Carole Nash
Content Writer
Published: 27th December 2017

Rider Of The Week looks at the career of a famous motorcyclist and examines how they have developed. Many riders have left their mark on the industry, and Joey Dunlop deserves to be called one of the greatest of all time. Hailing from Northern Ireland, Dunlop was voted the second greatest motorcycling icon by Motorcycle News in 2016, one behind Valentino Rossi. Dunlop accomplished a great deal in his career and is considered a true working class hero by motorbike fans.


Early days

Dunlop was born on the 25th February 1952 in Ballymoney. Characterised by a quiet confidence, Dunlop joined the motorcycle world after his brother-in-law Mervyn Robinson encouraged him to give racing a try.


Racing career

The future ‘King of the Roads’ had his first race at the age of nineteen. He made his Isle of Man TT debut in 1976 on a 250 Yamaha. The next year he finished tenth in the Junior race  and started making a name for himself. After winning the first of his record setting 26 TT victories, Dunlop almost retired in 1980. His mentor Robinson had been killed at the North West 200 and Dunlop decided to cancel all his entries except the TT.


Dunlop persevered and continued to race, winning five consecutive TT Formula 1 World championships from 1982 to 1986. This earned him his King of the Roads title. Dunlop also did well in the Ulster Grand Prix, scoring wins in 1980, 1983 and 1985.


In 1985, Dunlop was involved in a shipwreck when travelling to the Isle of Man. He was aboard a boat called the Tornamona and strong currents pushed the vessel onto St Patrick’s Rock. He and other riders were rescued and Dunlop competed in the TT.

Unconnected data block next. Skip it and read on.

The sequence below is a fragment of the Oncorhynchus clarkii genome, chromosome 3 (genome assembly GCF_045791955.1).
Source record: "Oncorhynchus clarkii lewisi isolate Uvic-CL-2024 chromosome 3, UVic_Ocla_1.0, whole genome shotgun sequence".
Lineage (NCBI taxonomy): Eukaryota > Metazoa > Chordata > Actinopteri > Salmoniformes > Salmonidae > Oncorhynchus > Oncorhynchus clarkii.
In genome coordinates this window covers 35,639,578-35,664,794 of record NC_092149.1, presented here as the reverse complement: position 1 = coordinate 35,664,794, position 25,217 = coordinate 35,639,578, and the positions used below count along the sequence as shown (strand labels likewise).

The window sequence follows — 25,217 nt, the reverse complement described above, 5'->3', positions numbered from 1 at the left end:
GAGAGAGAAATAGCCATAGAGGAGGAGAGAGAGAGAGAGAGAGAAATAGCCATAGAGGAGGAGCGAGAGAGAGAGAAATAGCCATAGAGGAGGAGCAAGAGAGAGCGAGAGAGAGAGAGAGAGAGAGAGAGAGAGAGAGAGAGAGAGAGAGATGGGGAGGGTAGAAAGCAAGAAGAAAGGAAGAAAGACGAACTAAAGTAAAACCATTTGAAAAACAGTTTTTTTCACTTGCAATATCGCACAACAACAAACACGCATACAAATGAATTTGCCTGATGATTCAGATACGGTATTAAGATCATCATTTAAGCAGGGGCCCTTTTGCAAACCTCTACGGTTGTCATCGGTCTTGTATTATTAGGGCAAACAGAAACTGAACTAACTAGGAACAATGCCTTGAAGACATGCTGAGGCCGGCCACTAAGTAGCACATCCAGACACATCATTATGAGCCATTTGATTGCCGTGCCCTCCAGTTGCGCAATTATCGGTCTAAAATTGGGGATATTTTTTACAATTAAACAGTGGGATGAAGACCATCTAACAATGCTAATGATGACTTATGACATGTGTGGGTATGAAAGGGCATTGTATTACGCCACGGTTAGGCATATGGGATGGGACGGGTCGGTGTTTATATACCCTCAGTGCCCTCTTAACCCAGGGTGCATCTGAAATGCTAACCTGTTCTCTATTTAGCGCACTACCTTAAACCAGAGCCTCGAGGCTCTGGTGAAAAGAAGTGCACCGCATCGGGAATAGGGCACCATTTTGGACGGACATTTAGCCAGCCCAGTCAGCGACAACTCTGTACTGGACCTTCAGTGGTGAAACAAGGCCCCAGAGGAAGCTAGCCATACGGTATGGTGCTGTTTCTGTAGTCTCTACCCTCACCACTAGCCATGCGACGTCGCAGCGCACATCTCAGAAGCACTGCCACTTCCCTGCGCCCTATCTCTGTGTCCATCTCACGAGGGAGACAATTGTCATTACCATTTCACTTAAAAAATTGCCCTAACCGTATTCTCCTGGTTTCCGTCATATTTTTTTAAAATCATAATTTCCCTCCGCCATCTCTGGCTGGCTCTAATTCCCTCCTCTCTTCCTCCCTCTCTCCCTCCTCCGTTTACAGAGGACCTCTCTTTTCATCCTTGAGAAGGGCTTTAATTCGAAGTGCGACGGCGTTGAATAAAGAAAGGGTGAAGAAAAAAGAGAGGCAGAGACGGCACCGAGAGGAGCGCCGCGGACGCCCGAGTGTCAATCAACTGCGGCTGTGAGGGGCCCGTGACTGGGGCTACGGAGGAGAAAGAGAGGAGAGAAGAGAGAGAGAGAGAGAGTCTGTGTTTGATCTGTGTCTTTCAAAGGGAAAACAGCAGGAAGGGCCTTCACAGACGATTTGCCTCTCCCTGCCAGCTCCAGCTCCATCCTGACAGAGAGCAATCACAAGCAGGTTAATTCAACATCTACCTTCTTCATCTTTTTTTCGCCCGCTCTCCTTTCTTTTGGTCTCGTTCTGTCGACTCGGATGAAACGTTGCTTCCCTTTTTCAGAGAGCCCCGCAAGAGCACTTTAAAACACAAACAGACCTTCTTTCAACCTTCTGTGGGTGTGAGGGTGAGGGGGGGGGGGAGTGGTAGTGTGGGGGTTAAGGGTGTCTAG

In addition to his successful racing career, Dunlop dedicated himself to giving back to the community. For example, he regularly travelled to Romania to deliver food and resources to orphans. In 1986, he received an OBE for his humanitarian work.



In 2000, Dunlop raced on the Pirita-Kose-Kloostrimetsa circuit in Tallinn, Estonia. He’d been leading the 125 cc race when he lost control of his motorbike and collided with trees, dying instantly. The Estonian government replaced their website with a tribute to Dunlop hours after his death.


Dunlop’s funeral, held at Garryduff Presbyterian church, was attended by fifty thousand people. A statue was built in his honour on the Isle of Man and the ‘Joey Dunlop Cup’ was introduced at the TT. It’s awarded to the most successful overall rider every year.


Dunlop will always be remembered by motorcycle fans for his talent and success. Most of all, he’s remembered for being a decent human being.